“As far as political positioning goes, his strategy seems to be to appear as a sort of ideological Universalist, one who spends a great deal of rhetorical energy showing that he recognizes the validity of all points of view,” Matt Taibbi wrote of Obama in 2007. “His political ideal is basically a rehash of the Blair-Clinton ‘third way’ deal, an amalgam of Kennedy, Reagan, Clinton and the New Deal; he is aiming for the middle of the middle of the middle.”

Continue reading It’s as If They’re Trying to Lose: Democrats’ Optimism Ignores the Struggles of Millions

U.S. is 240 Years Old and It Has Spent Over 469 Years Fighting Wars: List of U.S. Wars at Home and Abroad

will-rogersFrom Will Rogers:

“Anything important is never left to the vote of the people. We only get to vote on some man; we never get to vote on what he is to do. “

“I have a scheme for stopping war. It’s this – no nation is allowed to enter a war till they have paid for the last one.”

Gen Smedley Butler
From Smedley Butler:
“War is a racket.  It always has been.  It is possibly the oldest, easily the most profitable, surely the most vicious.  It is the only one international in scope.  It is the only one in which the profits are reckoned in dollars and the losses in lives.  A racket is best described, I believe, as something that is not what it seems to the majority of the people. Only a small ‘inside’ group knows what it is about.  It is conducted for the benefit of the very few, at the expense of the very many.  Out of war a few people make huge fortunes.”


List of U.S. Wars at Home and Abroad

NameStartEndLength (yrs)NoteDomestic WarForeign War
Revolutionary War177517838YN
Chickamauga War1776179519YN
Northwest Indian War178517938YN
Whiskey Rebellion179117943YN
Quasi War179818002NY
First Barbary War180118054NY
US Occupation of West Florida181018101Less than 1 yearYN
1811 German Coast Uprising181118111Less than 1 yearYN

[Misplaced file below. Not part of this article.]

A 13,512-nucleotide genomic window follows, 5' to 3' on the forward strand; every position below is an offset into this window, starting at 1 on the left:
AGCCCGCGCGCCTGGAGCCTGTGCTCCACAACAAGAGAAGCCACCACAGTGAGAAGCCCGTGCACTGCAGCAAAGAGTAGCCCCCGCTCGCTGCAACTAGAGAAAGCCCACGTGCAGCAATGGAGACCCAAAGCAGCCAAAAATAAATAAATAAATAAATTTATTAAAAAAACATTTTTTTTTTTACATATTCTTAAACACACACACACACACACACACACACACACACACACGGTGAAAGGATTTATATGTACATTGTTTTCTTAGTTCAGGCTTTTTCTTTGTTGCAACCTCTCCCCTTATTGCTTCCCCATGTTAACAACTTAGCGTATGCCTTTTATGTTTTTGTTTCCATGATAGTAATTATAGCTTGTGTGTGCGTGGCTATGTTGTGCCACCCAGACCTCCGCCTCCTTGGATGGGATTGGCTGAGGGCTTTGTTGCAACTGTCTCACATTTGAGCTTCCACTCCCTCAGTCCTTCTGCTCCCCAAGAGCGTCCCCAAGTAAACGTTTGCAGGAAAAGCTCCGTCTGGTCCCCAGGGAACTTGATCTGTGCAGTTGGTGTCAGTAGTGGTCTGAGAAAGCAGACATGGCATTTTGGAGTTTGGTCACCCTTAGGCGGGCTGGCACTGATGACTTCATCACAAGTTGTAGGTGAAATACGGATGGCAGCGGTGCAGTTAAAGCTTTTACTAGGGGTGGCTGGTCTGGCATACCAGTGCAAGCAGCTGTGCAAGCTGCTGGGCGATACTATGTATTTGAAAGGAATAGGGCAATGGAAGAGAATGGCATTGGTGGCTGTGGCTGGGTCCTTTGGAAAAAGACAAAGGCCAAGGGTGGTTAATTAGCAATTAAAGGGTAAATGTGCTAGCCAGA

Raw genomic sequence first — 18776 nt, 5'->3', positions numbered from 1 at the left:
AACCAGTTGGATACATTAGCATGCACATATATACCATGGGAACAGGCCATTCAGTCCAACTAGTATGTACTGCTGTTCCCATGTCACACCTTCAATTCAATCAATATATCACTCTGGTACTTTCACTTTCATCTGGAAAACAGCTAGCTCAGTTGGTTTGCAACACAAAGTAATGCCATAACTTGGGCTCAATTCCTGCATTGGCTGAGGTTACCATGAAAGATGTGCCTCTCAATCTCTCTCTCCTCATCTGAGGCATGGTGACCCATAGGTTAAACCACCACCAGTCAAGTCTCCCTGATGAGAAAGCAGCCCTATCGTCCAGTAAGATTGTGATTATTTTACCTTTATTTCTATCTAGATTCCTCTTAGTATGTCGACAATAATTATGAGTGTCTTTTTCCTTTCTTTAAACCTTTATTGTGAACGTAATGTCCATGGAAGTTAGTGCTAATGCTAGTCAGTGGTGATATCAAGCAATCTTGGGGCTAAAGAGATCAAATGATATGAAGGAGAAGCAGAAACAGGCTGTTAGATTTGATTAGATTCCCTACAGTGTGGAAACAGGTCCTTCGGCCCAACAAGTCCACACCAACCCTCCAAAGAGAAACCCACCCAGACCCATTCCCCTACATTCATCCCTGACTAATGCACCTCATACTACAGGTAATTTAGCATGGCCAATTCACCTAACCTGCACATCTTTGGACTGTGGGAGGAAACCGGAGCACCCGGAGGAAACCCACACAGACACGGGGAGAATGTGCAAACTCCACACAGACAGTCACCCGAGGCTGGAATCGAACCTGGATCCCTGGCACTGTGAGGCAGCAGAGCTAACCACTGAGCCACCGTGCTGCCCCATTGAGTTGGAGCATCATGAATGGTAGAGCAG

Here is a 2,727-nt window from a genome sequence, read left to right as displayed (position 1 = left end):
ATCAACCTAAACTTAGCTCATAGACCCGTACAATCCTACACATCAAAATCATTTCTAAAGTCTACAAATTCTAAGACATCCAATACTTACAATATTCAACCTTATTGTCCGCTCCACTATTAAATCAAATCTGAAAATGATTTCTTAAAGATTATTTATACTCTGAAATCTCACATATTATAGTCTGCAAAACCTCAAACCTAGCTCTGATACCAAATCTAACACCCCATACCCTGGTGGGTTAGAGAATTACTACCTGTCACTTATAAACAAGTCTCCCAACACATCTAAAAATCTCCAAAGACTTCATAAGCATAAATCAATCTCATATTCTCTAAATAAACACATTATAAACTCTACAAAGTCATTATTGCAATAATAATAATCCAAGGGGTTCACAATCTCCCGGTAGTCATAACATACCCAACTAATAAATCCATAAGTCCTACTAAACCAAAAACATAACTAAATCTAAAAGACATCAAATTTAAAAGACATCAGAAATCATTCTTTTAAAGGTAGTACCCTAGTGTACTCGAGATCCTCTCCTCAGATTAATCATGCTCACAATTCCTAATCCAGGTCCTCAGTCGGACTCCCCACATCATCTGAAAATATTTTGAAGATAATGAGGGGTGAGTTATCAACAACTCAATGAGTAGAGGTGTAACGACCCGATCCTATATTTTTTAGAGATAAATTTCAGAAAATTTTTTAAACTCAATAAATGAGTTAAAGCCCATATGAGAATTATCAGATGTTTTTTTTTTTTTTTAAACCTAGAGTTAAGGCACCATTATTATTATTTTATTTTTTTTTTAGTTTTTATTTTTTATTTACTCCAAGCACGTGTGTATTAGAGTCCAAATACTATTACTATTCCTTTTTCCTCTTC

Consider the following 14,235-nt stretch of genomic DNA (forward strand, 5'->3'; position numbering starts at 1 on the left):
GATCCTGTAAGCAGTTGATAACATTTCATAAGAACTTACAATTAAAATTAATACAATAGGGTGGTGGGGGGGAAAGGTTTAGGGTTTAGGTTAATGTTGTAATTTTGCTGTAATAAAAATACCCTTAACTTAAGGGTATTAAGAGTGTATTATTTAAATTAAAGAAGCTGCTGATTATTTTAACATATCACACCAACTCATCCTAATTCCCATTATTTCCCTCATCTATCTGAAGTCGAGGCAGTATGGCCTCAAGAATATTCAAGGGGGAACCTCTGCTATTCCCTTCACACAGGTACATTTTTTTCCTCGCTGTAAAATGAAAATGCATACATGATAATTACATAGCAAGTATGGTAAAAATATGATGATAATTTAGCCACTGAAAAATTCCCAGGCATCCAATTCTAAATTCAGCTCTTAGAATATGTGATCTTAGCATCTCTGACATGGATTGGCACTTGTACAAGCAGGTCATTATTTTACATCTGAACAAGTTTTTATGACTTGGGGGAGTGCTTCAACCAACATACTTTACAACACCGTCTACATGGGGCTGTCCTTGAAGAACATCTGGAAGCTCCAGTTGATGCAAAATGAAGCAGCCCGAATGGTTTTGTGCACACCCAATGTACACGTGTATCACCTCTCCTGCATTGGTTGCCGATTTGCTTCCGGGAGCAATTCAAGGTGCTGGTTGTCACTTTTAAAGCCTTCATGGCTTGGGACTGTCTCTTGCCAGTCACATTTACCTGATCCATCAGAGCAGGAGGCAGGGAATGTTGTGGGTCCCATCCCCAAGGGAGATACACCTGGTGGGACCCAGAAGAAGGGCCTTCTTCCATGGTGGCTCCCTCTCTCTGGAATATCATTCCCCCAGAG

Tecumseh's War181118111Less than 1 yearYN
War of 1812181218153YY
Creek War181318141YN
Second Barbary War181518151Less than 1 yearNY
First Seminole War181718181YN
Texas-Indian wars1820187555YN
Arikara War182318231Less than 1 yearYN
Aegean Sea Anti-Piracy Operations182518283NY
Winnebago War182718271Less than 1 yearYN
First Sumatran Expedition183218321Less than 1 yearNY
Black Hawk War183218321Less than 1 yearYN
Second Seminole War183518427YN
Second Sumatran Expedition183818381Less than 1 yearNY
Patriot War183818381Less than 1 yearYN
Mexican-American War184618482YY
Cayuse War184718558YN
Apache Wars1851190049YN
Bombardment of Greytown185418541Less than 1 yearNY
Puget Sound War185518561YN
First Fiji Expedition185518551Less than 1 yearNY
Rogue River Wars185518561YN
Third Seminole War185518583YN
Yakima War185518583YN
Filibuster War185518583NY
Second Opium War185618593NY
Utah War185718581YN
Navajo Wars185818668YN
Second Fiji Expedition185918591Less than 1 yearNY
John Brown's raid on Harpers Ferry185918591Less than 1 yearYN
First & Second Cortina War185918612YY
Palute War186018601Less than 1 yearYN
American Civil War186118654YN
Bombardment of Qui Nho'n (Vietnam)186118611Less than 1 yearNY
Yavapai Wars1861187514YN
Dakota War of 1862186218621Less than 1 yearYN
Colorado War186318652YN
Shimonoseki War186318641NY
Snake War186418684YN
Powder River War186518651Less than 1 yearYN
Red Cloud's War186618682YN
Siege of Mexico City186718671Less than 1 yearNY